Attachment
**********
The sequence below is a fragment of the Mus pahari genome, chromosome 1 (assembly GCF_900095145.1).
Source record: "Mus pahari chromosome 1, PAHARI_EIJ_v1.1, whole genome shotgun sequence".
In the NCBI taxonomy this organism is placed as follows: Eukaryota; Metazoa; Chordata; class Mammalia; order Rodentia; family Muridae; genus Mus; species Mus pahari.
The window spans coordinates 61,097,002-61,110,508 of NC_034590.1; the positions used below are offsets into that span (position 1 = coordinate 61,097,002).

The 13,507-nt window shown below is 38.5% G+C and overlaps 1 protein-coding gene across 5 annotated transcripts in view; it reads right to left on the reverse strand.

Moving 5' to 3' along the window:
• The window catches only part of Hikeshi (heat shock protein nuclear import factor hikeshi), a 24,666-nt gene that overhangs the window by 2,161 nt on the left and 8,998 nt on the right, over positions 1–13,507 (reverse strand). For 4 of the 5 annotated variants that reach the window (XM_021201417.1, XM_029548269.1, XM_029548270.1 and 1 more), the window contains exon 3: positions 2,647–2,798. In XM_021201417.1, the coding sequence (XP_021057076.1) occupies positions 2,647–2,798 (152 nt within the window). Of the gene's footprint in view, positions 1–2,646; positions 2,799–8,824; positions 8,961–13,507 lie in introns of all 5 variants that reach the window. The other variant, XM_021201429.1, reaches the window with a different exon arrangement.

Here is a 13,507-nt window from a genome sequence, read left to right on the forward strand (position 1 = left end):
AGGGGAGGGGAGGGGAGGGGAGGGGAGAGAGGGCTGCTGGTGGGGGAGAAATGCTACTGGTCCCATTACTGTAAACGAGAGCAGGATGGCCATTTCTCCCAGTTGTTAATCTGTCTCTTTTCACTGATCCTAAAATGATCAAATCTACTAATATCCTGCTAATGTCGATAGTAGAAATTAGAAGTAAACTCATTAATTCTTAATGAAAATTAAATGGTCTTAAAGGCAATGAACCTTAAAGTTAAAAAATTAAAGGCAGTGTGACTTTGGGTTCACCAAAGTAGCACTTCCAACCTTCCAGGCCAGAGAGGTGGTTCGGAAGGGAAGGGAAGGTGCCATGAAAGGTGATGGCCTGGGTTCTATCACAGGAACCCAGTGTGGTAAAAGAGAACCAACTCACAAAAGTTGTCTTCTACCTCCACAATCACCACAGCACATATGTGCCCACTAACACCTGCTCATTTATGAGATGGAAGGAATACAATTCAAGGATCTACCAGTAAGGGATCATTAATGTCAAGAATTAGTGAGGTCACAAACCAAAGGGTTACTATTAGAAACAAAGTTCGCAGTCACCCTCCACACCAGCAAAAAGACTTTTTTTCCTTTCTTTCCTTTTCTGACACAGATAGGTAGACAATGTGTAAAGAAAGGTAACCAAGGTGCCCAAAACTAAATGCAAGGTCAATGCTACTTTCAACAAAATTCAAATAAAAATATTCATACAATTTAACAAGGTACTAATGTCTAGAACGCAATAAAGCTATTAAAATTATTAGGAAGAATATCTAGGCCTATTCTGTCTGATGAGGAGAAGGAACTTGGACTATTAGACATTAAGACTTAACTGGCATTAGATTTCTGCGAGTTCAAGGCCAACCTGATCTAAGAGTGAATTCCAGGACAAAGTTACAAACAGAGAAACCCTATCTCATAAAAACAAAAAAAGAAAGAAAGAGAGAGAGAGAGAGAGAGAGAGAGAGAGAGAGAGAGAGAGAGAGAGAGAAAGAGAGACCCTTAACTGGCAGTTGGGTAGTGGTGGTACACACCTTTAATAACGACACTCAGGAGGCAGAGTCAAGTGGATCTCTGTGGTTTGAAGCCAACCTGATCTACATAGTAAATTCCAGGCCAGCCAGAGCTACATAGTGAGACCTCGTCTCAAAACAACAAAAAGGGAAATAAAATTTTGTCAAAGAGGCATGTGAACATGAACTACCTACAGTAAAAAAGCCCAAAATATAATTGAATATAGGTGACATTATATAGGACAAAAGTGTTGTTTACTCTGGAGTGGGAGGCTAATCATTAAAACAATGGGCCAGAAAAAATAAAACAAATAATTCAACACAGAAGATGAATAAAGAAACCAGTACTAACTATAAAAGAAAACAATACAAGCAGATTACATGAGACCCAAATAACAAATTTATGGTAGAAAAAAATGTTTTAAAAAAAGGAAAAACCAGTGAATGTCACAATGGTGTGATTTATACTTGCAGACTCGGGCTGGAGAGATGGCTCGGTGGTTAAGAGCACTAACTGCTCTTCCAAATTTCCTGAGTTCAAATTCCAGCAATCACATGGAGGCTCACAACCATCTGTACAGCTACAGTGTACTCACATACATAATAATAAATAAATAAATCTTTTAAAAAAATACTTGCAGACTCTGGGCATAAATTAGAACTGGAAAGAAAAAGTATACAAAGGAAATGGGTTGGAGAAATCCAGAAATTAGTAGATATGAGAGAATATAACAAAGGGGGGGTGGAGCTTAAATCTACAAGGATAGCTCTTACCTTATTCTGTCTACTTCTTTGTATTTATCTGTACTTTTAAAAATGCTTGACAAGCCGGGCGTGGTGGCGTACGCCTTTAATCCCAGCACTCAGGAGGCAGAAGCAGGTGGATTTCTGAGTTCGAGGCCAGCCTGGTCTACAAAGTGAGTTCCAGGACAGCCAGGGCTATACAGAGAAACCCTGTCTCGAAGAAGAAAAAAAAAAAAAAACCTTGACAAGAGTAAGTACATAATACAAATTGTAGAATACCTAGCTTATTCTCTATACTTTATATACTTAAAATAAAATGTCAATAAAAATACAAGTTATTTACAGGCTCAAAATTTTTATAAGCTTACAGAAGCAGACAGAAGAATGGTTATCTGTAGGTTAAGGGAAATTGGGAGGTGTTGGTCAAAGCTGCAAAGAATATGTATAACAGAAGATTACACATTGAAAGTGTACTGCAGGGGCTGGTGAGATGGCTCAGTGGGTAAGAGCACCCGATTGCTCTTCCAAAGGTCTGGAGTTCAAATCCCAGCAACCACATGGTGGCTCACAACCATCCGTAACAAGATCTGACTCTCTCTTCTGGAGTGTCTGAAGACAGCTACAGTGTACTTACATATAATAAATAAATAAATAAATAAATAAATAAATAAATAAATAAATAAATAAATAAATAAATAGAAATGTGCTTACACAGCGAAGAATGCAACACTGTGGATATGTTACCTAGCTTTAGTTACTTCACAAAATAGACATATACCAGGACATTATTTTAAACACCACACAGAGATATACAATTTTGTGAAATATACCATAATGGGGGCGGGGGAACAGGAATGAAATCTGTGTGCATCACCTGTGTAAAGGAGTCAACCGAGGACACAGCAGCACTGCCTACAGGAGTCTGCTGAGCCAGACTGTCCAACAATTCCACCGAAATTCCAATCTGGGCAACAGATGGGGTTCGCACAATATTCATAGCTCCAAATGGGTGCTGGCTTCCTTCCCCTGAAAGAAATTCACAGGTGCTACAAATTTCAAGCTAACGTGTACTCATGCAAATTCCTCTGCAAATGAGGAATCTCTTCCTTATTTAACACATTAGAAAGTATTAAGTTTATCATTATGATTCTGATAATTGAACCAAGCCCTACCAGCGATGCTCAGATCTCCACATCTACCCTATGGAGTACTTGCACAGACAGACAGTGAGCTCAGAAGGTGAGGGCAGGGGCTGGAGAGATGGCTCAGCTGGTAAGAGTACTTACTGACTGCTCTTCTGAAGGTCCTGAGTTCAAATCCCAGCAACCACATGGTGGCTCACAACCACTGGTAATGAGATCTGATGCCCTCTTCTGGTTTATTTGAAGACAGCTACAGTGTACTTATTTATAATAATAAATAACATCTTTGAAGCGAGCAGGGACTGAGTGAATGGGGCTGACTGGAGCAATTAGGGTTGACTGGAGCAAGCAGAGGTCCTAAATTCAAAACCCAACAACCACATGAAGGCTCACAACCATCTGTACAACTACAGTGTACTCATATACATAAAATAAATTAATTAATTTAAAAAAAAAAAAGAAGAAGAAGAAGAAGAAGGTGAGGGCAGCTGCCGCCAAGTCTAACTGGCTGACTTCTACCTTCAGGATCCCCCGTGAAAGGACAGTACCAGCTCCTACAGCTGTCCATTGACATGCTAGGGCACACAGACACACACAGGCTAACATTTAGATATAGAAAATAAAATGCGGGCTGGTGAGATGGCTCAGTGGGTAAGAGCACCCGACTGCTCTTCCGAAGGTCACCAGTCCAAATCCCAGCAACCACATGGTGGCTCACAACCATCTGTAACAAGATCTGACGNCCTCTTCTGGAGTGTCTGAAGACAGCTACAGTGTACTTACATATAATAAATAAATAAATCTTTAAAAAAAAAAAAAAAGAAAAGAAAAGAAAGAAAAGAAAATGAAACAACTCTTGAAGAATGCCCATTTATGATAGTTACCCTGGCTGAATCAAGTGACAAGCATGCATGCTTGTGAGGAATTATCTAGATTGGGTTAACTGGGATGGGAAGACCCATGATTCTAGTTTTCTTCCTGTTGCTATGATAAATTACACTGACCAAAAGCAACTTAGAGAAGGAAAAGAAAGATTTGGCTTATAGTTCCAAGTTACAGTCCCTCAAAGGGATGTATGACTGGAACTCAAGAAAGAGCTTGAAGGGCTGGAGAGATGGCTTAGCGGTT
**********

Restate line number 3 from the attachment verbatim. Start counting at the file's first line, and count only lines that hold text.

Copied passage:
In the NCBI taxonomy this organism is placed as follows: Eukaryota; Metazoa; Chordata; class Mammalia; order Rodentia; family Muridae; genus Mus; species Mus pahari.